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Fundamental Nine: Work On a Healthy Personality

Answers the question – What are the top 14 traits of happy people?

The research findings on happiness have shown quite conclusively that happiness and mental health are strongly related and that happy people typically get top ratings in healthy adjustment (132, 202, 201, 59, 63, 117, 104, 108, 123, 55, 147).

Thus, Fundamental Nine 9 is “Work On A Healthy Personality.”

The basic idea behind this Fundamental, naturally enough, is that you enhance your mental health and grow toward better adjustment, your happiness will increase proportionately.


One of the obvious problems in achieving personal happiness, as we’ve alluded to before, is that happiness (as a goal) is rarely explicit — it is usually implicit. We all pay great lip service to happiness. When pressed, most of us acknowledge that it’s our main goal in life. But, generally, we pay it little mind. We assume, somewhere in the back recesses of our mind, that happiness will come as the result of our successful attention to the ordinary concerns of our lives.

Mental health psychologists have tended to treat happiness in much the same way.

Implicitly, of course, happiness can be assumed to be the eventual result of every psychological intervention. Hardly any psychologist would deny, if asked to consider it, that greater happiness is the ultimate goal of all their research and therapeutic efforts. Yet, in fact, this goal is rarely mentioned explicitly.

Thus, in practice and in theory, psychologists treat happiness much as we all do. We work to develop treatments for emotional disorders, we develop theories on better marital communication, we study the intellectual development of children, we experiment with new therapeutic techniques for substance abuse, and so on — all assuming that greater human happiness will be the result. But this assumption is hardly ever stated specifically — it’s simply just taken for granted!

Particularly when it comes to mental health theory, the mention of “happiness” is conspicuously absent. Theorists in this area have identified dozens of characteristics they consider critical to optimal mental health, but few identify happiness to be among them. Neither do any major theorists specifically suggest that happiness is the main result of achieved mental health. Still, throughout the writings of the major mental health theorists, passing references to happiness often occur in their discussion of the healthy personality, but the connection between happiness and mental health is merely implied; never clearly drawn.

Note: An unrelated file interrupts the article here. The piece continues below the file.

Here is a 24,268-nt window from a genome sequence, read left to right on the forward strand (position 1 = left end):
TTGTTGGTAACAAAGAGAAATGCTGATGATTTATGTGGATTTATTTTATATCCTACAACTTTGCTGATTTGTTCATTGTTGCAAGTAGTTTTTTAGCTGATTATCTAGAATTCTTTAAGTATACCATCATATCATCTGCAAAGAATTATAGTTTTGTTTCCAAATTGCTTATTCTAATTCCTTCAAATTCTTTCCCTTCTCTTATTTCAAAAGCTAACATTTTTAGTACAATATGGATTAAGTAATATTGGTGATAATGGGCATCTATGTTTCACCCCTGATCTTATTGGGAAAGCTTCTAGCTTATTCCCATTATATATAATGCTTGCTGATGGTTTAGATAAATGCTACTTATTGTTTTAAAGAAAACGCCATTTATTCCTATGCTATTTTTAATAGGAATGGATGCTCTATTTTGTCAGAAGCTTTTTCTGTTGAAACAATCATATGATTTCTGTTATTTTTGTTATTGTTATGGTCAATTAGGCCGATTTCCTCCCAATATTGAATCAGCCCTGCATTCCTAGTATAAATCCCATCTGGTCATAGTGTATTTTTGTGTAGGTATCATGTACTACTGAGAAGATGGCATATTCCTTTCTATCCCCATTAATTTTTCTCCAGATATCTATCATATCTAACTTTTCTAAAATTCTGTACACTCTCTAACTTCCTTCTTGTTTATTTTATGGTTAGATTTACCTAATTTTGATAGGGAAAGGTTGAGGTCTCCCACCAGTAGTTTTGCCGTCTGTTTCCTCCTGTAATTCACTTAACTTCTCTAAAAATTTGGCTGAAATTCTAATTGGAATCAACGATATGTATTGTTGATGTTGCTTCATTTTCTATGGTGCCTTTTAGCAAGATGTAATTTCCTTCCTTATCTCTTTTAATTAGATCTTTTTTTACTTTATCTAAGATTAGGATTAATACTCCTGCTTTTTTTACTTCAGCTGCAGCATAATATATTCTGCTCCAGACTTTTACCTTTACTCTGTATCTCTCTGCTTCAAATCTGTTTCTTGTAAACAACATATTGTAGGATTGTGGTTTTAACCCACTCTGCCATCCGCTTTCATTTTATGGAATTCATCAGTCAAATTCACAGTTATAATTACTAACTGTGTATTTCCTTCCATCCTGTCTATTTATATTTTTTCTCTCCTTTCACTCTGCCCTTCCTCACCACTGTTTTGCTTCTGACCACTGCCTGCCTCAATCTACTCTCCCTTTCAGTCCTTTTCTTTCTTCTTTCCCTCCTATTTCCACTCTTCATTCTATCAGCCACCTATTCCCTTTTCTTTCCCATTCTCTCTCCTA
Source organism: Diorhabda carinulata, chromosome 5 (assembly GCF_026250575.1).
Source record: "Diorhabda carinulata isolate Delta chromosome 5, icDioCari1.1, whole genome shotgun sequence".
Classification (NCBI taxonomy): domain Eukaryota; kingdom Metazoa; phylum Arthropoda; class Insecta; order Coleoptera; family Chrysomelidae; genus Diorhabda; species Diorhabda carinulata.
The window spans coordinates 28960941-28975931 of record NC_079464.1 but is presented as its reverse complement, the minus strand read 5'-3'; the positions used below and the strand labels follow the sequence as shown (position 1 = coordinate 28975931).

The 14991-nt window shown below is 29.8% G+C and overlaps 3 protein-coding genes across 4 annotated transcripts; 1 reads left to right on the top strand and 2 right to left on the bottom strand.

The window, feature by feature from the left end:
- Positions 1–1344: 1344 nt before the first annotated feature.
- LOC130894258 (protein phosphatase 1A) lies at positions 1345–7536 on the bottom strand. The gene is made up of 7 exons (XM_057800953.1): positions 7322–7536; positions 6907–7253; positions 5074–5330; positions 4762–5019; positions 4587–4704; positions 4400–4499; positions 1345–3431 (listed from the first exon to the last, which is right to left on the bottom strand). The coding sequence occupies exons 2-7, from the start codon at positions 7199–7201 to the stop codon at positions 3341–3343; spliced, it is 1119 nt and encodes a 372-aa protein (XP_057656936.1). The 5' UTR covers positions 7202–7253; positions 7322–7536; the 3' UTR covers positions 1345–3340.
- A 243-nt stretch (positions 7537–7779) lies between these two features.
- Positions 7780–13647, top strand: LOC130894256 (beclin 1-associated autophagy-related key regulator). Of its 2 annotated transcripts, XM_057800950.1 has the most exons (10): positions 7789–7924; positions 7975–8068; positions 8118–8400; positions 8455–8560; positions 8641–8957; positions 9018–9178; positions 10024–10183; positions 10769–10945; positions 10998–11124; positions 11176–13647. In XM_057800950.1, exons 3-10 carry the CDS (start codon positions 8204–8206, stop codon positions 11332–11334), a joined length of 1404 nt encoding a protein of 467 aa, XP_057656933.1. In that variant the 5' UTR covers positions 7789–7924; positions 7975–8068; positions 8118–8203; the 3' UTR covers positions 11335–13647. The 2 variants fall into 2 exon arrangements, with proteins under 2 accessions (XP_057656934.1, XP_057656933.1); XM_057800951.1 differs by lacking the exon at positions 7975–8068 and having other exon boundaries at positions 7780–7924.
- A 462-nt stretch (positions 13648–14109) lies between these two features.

Ironically, it has only been since scientific research into the nature of human happiness has emerged that the connection between happiness and mental health has become clear. As the research amassed, the relationship between a high degree of mental health and a high degree of happiness grew stronger and stronger. So much so, that happiness is beginning to be seen as not just peripheral to mental health, but an integral part of it. Indeed, the research is so strong in this regard, that many psychologists are now coming to see that happiness is one of the most basic of all mental health characteristics. Indeed, it may be the primary characteristic!

About Michael W. Fordyce

"Happiness is Nature's main reward in life!" - Michael W Fordyce gethappy.com ------------------------------------------------------------------------------------Updated by admin (from wiki): Michael W. Fordyce (December 14, 1944 – January 24, 2011) was a psychologist and pioneer researcher in the field of empirical happiness measurement and intervention. As a forerunner who approached "happiness" as an applied science, he ushered-in the modern academic branch of Positive Psychology. Fordyce contributed a happiness-measurement article to the journal Social Indicators Research, which ranked in the journal's top 2.4% most-cited articles. He demonstrated that happiness can be statistically measured and willfully increased (i.e. through "volitional" behavior). Fordyce worked at Edison Community College (Fort Myers, Florida) where he taught a data-driven "happiness training program" for over three decades.